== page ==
Minutes are the only permanent historical record of a committee’s meetings, so accuracy, content, and distribution of minutes are very important. Swift preparation and distribution of minutes enables members to adequately prepare for the next meeting and take advantage of time between meetings. Prepare the minutes as soon as possible after the meeting as actions and discussions that took place are fresh in your mind. Additionally, committee members may rely on the receipt of minutes before they implement promised actions, which may include items to be submitted for ballot. Send the prepared minutes electronically to your staff manager. Minutes will then be posted on the ASTM Web site, enabling members convenient access. When preparing the minutes, follow the format of the meeting agenda. Minutes should be a concise summary of discussion, not a running dialogue. Items that should be included are:

--The committee number and title, date/location of meeting, time called to order, and number of members and visitors present;
--An accurate summary of the decisions and conclusions reached;
--Negative vote resolutions, rationales, and vote counts;
--The assignments that were made identifying clearly who is responsible for what by when;
--Items to appear on the next ballot;
--The follow-up action required; and
--Time of adjournment and notice of the next meeting date, time, and location.

With precise documentation, minutes will serve as a record of decisions made and actions planned, for members who were both able and unable to attend the meeting. This will facilitate the ability of the subcommittee chairman to follow up with task group chairmen regarding actions promised.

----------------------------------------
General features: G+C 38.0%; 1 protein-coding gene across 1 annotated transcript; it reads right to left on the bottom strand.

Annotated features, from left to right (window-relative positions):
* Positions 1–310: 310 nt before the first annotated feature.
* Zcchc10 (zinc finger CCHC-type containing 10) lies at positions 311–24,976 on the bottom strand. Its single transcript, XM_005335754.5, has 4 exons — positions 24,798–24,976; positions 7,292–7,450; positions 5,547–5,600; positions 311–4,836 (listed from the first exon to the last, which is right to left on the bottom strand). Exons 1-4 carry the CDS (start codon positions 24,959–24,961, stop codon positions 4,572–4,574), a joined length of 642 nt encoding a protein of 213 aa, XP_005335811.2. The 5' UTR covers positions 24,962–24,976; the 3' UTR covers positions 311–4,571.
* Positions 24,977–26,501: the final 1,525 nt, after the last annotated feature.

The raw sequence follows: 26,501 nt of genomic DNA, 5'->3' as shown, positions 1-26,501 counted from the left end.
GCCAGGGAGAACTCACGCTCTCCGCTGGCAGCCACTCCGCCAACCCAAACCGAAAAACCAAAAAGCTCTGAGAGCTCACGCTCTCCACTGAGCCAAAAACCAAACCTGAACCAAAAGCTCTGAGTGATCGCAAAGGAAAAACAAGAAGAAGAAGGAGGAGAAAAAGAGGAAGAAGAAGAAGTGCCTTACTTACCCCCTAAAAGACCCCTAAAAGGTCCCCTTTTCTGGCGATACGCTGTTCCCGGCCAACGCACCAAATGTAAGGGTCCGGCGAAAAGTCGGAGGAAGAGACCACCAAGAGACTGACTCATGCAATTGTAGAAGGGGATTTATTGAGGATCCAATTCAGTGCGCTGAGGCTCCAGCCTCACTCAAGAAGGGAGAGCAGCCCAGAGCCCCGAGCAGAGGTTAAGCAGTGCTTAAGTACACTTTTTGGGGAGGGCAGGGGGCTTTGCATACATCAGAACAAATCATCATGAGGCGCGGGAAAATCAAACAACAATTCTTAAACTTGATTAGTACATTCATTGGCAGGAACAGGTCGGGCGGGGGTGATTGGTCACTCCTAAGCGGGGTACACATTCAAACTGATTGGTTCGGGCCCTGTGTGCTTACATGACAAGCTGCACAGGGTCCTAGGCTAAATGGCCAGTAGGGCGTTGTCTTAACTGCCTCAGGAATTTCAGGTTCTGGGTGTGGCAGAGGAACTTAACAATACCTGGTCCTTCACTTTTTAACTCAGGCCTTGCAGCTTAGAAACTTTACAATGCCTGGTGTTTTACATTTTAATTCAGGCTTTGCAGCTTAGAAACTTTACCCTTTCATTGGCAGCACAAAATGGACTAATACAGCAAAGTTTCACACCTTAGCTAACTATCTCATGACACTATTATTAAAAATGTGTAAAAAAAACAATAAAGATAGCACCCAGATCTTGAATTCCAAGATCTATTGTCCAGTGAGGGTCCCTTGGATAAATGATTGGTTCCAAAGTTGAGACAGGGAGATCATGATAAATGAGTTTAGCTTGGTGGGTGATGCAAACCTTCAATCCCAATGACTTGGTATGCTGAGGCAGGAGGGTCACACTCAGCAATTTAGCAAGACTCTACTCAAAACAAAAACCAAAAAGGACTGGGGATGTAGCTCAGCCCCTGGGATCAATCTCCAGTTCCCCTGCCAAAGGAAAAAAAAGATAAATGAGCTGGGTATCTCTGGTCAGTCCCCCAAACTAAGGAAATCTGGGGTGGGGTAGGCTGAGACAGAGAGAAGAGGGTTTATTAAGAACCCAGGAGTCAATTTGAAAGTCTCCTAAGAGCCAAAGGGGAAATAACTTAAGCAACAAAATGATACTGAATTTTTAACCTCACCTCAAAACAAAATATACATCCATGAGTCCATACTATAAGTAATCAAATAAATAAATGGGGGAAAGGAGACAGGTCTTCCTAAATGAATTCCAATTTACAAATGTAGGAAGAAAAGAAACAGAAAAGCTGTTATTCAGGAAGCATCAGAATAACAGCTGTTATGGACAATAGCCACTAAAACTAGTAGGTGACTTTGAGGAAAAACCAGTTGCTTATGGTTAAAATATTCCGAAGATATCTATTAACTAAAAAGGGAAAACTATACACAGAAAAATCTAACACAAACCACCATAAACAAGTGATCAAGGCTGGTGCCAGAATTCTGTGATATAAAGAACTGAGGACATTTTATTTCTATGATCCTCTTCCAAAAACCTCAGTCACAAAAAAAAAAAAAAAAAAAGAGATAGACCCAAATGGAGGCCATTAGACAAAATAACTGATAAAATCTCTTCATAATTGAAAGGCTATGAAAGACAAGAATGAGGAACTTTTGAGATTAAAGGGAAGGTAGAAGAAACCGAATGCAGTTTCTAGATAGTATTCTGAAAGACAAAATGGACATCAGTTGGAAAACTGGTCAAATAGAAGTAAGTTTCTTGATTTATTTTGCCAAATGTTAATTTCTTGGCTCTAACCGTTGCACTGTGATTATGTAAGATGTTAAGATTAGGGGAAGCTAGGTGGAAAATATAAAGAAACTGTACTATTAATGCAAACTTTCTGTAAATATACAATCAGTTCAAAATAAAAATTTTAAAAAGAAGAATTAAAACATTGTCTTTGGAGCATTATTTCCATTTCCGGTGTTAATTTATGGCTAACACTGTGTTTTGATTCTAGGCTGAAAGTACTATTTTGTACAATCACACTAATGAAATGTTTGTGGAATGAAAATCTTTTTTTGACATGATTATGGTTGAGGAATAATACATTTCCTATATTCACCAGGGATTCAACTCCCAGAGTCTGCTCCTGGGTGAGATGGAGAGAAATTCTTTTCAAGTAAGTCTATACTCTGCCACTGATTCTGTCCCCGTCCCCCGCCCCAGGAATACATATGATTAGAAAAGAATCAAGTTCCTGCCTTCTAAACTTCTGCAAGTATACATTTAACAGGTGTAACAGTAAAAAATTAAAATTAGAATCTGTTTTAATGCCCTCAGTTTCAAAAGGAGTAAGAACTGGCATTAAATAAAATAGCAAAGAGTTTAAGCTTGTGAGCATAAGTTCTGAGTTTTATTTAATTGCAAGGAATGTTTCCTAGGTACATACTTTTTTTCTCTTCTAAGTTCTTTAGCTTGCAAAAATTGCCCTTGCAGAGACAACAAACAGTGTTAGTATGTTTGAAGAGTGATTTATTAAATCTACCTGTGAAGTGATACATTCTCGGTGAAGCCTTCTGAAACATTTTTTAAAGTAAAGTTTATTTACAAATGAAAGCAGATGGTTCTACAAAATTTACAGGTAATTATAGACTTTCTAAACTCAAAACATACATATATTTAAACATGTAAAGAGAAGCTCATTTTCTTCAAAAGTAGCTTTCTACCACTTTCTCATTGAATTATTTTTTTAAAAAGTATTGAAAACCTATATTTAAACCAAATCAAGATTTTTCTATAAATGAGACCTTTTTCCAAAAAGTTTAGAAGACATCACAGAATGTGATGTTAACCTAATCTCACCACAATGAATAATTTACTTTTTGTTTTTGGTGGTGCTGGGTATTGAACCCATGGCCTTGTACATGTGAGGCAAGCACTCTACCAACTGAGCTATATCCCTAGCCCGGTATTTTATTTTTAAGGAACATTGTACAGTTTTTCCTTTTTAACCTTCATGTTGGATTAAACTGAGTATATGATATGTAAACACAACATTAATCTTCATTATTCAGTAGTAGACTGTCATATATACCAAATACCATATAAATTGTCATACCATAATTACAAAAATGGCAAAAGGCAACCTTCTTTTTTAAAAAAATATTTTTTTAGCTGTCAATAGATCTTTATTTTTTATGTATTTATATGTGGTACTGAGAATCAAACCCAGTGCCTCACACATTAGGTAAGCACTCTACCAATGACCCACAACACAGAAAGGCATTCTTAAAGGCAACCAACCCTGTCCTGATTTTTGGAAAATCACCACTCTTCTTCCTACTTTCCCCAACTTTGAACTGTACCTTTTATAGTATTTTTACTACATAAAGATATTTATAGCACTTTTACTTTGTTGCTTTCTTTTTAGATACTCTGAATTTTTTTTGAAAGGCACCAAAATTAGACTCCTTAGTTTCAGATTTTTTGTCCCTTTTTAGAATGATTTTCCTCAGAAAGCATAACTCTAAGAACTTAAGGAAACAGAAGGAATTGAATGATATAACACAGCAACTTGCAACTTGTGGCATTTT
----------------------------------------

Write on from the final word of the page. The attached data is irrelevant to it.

Step 4: Prepare Ballot Items

The subcommittee chairman should work with the task groups to ensure ballot items are submitted by the deadline date. To assist you with preparing the ballot items, you may request the standard on disk. Contact your staff manager for a copy of the request form. For new standards, ASTM now offers templates on the Web site at www.astm.org to help speed the development process. (See ToolBox instructions for accessing Templates under Standards Development Tools on the Web). These pre-formatted MS WordTM templates insert all of the required form and style elements as specified in the Form and Style of ASTM Standards book.

Use the ballot item submittal form for each item to be included on the ballot. Completion of this form assists ASTM staff with the ballot preparation. Such information advises staff of the type of ballot requested (i.e., subcommittee ballot only) and the ballot action (i.e., revision or reapproval). Additionally, this form acts as a checklist to ensure appropriate documents have been attached and proper approval to ballot has been achieved.

Although only mandatory for concurrent items or items being balloted for withdrawal, it is suggested that a cover letter accompany all ballot items. If thorough and precise, cover letters further communicate rationales and can minimize the receipt of negative votes.

Cover letters should include the following information:--Short concise explanation for balloting the item;
--Previous ballot history; and
--Changes made due to negative votes or comments.

The meeting follow-up discussed in this article is critical to accomplish as soon as possible after the meeting. As many members are unable to attend meetings, this documentation can provide imperative information that will enable all members to keep in tune with the forward direction of the committee and its standards development. The ASTM staff is always available to assist you with your efforts. //

Copyright 2000 ASTM

ToolBox

Step 1:
Submit Schedule Requests for the Next Meeting

Step 2: 
Submit Negative Vote Resolution Forms

Step 3: 
Prepare Minutes

Step 4: 
Prepare Ballot Items


(under Standards Development Tools)

Regulations Governing ASTM Technical Committees

Style for ASTM Standards


Mindy Long is a staff manager in ASTM Technical Committee Operations.